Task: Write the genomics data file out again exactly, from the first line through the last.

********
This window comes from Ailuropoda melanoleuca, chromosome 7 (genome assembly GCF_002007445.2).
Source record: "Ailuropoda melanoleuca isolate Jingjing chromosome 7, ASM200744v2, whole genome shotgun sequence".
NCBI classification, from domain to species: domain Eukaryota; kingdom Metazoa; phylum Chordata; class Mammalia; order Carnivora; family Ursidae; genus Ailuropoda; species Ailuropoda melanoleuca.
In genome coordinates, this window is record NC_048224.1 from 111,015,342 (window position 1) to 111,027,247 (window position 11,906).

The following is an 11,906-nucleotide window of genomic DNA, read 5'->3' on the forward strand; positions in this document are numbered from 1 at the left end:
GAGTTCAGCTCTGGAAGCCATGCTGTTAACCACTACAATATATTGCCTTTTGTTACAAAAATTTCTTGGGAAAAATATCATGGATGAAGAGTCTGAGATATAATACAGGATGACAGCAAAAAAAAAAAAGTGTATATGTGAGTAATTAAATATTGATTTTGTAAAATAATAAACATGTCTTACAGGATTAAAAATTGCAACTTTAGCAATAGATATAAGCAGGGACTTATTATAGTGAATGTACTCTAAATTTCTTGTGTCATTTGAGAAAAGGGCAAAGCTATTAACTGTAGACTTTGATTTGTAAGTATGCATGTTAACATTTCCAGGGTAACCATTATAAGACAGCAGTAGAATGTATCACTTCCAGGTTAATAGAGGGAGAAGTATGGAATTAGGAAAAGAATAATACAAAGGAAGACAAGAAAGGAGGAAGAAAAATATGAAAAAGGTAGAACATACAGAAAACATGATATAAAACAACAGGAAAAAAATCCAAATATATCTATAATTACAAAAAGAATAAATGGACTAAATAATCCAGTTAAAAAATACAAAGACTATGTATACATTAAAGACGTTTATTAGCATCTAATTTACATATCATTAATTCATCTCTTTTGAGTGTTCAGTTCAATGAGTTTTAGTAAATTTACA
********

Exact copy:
This window comes from Ailuropoda melanoleuca, chromosome 7 (genome assembly GCF_002007445.2).
Source record: "Ailuropoda melanoleuca isolate Jingjing chromosome 7, ASM200744v2, whole genome shotgun sequence".
NCBI classification, from domain to species: domain Eukaryota; kingdom Metazoa; phylum Chordata; class Mammalia; order Carnivora; family Ursidae; genus Ailuropoda; species Ailuropoda melanoleuca.
In genome coordinates, this window is record NC_048224.1 from 111,015,342 (window position 1) to 111,027,247 (window position 11,906).

The following is an 11,906-nucleotide window of genomic DNA, read 5'->3' on the forward strand; positions in this document are numbered from 1 at the left end:
GAGTTCAGCTCTGGAAGCCATGCTGTTAACCACTACAATATATTGCCTTTTGTTACAAAAATTTCTTGGGAAAAATATCATGGATGAAGAGTCTGAGATATAATACAGGATGACAGCAAAAAAAAAAAAGTGTATATGTGAGTAATTAAATATTGATTTTGTAAAATAATAAACATGTCTTACAGGATTAAAAATTGCAACTTTAGCAATAGATATAAGCAGGGACTTATTATAGTGAATGTACTCTAAATTTCTTGTGTCATTTGAGAAAAGGGCAAAGCTATTAACTGTAGACTTTGATTTGTAAGTATGCATGTTAACATTTCCAGGGTAACCATTATAAGACAGCAGTAGAATGTATCACTTCCAGGTTAATAGAGGGAGAAGTATGGAATTAGGAAAAGAATAATACAAAGGAAGACAAGAAAGGAGGAAGAAAAATATGAAAAAGGTAGAACATACAGAAAACATGATATAAAACAACAGGAAAAAAATCCAAATATATCTATAATTACAAAAAGAATAAATGGACTAAATAATCCAGTTAAAAAATACAAAGACTATGTATACATTAAAGACGTTTATTAGCATCTAATTTACATATCATTAATTCATCTCTTTTGAGTGTTCAGTTCAATGAGTTTTAGTAAATTTACA